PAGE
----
By Salt 106.5 Network Sunday 23 Oct 2022Health and WellbeingReading Time: 6 minutes
Mental health is a buzzword these days.
1 in 5 Australians experience mental illness at some point in their lives. According to the latest census, if you share an office with 12 people, 1 person will have long term mental health issues.
I am one of them. I was diagnosed with clinical depression in 2009. In 2011, I had panic anxiety and bipolar disorder symptoms.
My bipolar affects my mood and energy levels. On a good day I’ll feel normal, sleep well and can concentrate on my work and daily tasks. On a bad day however, I can’t sleep and instead feel energised when I should feel tired. Or alternatively I’ll feel no energy at all— not being able to work or even complete simple tasks like vacuuming without getting headaches or fatigued.
Given October is mental health month, I thought I’d share my story to help open up conversation.
1. It can become your identity
When I received the diagnosis, I felt relieved, knowing it wasn’t all in my head.
Yet at the same time, it can be overwhelming. Like having a big sign on my forehead: “I am depressed, anxious and manic/bipolar”. It feels like my mental illness dictates and limits my capacity of what I can and can’t do. It determines how my brain and body functions, as well as my mood and energy levels. My mental illness forms a large part of who I am, how I see myself, and my very identity.
Yet I’m reminded that having mental illness is not my ultimate identity. A helpful government website offers this advice: “Remember that the person is more than their mental illness. Reminding the person about who they are and what they enjoy can help them (and you) separate their identity from their illness”.
There’s so much more to me than my mental illness. For example, I love Zumba exercise and ballroom dancing. I like spending quality time with my niece and nephew. And as a follower of Jesus, I know my ultimate identity is in how much God loves me as His child through what Jesus has done for me. I don’t have to be defined by my mental illness. Or, as my friend who has had depression for 20 years said, “We are a person, not a patient”.
2. There is still shame and stigma attached to it
But it’s not just about how we see ourselves, it’s also how others see us.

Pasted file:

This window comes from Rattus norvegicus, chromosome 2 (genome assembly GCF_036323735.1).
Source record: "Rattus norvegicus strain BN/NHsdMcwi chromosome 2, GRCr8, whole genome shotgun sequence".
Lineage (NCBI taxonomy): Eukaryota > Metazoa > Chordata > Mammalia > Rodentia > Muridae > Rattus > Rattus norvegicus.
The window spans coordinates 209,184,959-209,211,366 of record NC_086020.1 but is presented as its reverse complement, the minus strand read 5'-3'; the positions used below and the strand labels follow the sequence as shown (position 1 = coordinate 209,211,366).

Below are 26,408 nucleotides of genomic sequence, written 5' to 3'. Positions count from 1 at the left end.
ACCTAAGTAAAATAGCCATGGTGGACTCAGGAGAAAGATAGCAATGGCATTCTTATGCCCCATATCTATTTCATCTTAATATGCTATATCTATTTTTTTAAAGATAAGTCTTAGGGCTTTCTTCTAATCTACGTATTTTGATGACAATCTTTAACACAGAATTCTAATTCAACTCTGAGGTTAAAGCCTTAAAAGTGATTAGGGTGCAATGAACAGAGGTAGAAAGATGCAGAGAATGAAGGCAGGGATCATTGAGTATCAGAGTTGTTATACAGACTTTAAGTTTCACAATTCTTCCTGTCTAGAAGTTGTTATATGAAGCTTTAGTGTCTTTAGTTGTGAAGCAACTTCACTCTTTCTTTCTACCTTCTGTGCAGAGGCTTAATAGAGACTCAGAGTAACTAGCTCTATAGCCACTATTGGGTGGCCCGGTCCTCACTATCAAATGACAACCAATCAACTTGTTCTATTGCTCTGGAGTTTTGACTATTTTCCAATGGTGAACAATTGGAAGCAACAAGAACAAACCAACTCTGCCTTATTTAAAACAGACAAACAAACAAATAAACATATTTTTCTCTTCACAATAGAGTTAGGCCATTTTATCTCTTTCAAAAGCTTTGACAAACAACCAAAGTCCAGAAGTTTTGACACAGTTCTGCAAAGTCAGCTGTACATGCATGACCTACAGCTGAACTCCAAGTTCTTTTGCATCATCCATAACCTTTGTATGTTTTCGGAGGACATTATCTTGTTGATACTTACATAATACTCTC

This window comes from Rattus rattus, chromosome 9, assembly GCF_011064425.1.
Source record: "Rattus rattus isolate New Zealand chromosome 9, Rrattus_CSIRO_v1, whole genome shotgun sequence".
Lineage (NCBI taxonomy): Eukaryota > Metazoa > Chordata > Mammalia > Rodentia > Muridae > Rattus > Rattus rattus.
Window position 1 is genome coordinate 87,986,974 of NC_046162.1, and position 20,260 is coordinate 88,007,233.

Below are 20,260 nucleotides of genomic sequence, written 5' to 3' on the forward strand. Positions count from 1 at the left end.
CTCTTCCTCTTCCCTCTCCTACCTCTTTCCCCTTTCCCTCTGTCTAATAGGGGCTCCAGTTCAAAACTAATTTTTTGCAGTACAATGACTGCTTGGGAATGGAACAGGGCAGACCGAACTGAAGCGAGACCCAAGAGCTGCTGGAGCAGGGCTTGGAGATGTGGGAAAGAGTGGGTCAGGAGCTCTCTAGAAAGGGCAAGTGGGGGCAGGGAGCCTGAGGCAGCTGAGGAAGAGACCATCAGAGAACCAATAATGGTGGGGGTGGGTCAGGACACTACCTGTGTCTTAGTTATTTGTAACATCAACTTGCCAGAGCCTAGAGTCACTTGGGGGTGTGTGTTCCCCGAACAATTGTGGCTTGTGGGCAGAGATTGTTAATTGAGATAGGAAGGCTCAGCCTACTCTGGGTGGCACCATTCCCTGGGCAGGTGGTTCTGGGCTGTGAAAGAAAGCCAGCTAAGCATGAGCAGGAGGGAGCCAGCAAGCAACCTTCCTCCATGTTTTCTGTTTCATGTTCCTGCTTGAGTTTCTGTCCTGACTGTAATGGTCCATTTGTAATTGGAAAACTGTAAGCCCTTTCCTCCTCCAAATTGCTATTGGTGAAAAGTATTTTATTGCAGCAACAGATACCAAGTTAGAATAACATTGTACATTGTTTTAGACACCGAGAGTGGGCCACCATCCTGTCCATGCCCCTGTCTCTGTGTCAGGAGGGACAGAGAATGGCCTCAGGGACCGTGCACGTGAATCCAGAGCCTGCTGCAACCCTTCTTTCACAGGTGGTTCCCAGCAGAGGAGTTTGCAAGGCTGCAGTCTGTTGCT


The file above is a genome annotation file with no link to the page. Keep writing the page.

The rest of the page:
When I was diagnosed with depression 13 years ago, I felt shame. Like I was some kind of bad or weak person. In Asian culture especially it’s still shameful to have mental illness. A family member said to me: “Don’t tell anyone about it. No one can know” —for fear of disgracing and dishonouring my family name by having mental illness.
Is there still shame and the stigma with mental illness today? A friend said this to me:
“I know as a society we’re talking a lot more about mental health these days, with R U OK? campaign, etc. But I do wonder whether we can talk freely at a personal level. I suspect there is still the fear of shame and judgement with sharing our weakness and vulnerability”.
As a follower of Jesus, I know Jesus has already taken my shame on the cross so I don’t need to be ashamed of my mental illness. God’s opinion of me as his beloved child, full of dignity and purpose is what matters most, so I don’t need to be afraid of what other people think of me.
3) It can be isolating and lonely (even in loving environments)
Do close relationships with others make a difference with mental illness? Not always. My friend I mentioned earlier (who has had depression for 20 years) has a loving and supportive family, but said to me depression is isolating in its nature. She doesn’t have much energy for relationships so she often feels alone—even when people are close by and wanting to help.
Though I had bipolar symptoms in 2011, I didn’t receive the official diagnosis until 2014 and had to face the reality that I have to be on medication for the rest of my life. I remember the hardest thing that year was not the diagnosis or medication, but having to go through it alone.